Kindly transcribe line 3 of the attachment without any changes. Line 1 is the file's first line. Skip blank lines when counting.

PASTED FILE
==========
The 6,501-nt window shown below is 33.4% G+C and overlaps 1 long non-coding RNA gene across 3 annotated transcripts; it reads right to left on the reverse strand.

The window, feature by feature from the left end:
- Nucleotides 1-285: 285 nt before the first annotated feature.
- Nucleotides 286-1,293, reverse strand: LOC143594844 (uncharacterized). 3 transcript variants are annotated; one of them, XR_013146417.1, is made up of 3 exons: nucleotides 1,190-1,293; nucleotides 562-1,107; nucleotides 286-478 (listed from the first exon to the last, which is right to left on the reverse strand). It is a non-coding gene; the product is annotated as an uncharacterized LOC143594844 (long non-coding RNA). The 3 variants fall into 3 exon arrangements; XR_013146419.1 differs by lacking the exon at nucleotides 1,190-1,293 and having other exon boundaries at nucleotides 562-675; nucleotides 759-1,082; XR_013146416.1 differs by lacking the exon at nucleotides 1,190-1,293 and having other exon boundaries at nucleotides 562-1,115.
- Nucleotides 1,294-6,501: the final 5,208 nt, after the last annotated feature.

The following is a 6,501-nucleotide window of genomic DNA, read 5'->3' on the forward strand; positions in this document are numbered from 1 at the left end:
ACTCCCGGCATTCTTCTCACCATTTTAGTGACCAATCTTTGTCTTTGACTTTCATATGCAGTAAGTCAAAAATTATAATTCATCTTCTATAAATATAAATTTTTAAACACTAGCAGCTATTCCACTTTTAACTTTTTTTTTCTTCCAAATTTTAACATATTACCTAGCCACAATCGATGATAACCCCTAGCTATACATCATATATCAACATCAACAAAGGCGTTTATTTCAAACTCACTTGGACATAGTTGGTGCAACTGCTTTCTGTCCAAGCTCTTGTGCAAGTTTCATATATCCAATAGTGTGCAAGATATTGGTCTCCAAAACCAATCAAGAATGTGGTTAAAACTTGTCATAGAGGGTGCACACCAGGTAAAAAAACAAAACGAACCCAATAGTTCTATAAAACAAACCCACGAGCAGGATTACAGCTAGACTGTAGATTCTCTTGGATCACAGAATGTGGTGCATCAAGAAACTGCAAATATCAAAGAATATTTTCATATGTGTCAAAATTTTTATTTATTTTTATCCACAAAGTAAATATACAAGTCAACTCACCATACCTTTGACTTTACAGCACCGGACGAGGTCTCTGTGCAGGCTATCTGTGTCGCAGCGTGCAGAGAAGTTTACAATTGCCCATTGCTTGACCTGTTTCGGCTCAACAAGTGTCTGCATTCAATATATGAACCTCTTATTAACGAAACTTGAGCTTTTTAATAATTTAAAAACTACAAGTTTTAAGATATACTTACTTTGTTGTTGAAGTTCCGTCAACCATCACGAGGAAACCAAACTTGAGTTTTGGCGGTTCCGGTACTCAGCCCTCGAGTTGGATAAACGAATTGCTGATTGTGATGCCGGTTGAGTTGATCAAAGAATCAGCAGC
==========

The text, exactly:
- Nucleotides 1-285: 285 nt before the first annotated feature.